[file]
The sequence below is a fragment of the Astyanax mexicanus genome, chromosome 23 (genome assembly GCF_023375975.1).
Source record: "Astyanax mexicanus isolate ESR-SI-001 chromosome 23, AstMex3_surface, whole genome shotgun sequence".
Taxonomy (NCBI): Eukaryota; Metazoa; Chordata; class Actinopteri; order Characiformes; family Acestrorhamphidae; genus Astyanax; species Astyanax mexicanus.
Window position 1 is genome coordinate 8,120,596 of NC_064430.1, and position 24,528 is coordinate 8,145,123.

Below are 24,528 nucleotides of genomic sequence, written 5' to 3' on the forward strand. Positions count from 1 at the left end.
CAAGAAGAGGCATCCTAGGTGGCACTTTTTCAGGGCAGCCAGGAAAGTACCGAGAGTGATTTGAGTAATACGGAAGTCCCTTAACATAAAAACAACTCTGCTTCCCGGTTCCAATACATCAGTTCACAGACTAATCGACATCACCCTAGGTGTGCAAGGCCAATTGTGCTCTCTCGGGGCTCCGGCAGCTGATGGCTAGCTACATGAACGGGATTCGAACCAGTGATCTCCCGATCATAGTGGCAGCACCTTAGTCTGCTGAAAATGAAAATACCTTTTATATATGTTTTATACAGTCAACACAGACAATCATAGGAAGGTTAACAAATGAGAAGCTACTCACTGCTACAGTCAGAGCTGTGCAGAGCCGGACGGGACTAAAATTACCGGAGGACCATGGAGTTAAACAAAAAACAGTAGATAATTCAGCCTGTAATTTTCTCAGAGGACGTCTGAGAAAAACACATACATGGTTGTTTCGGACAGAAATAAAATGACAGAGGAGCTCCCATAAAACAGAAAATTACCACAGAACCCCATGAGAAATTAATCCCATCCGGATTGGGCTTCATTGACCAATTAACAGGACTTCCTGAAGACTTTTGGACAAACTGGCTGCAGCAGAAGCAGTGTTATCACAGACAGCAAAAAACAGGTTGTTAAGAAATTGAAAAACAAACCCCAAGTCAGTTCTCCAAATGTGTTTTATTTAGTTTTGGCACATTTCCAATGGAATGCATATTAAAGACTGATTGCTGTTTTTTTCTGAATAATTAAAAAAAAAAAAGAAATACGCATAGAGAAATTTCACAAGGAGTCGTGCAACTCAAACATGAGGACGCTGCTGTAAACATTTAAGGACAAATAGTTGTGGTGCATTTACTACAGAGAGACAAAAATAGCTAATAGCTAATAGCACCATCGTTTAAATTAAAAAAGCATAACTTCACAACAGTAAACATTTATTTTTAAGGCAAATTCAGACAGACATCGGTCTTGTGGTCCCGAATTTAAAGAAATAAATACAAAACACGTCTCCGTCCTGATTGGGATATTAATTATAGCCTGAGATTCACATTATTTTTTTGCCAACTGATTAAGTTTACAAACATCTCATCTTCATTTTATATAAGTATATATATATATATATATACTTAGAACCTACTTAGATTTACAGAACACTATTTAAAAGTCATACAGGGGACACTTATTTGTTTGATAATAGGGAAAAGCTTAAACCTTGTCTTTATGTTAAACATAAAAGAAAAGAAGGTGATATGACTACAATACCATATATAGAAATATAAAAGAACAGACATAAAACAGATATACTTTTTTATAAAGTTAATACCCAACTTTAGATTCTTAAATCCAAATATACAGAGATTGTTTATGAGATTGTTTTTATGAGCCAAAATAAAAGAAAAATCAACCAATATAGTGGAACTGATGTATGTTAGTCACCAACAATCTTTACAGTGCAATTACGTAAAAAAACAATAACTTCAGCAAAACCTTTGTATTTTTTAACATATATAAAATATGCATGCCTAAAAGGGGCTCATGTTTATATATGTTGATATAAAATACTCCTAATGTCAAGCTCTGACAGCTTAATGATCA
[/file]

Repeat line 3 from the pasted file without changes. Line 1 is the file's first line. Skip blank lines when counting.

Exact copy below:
Taxonomy (NCBI): Eukaryota; Metazoa; Chordata; class Actinopteri; order Characiformes; family Acestrorhamphidae; genus Astyanax; species Astyanax mexicanus.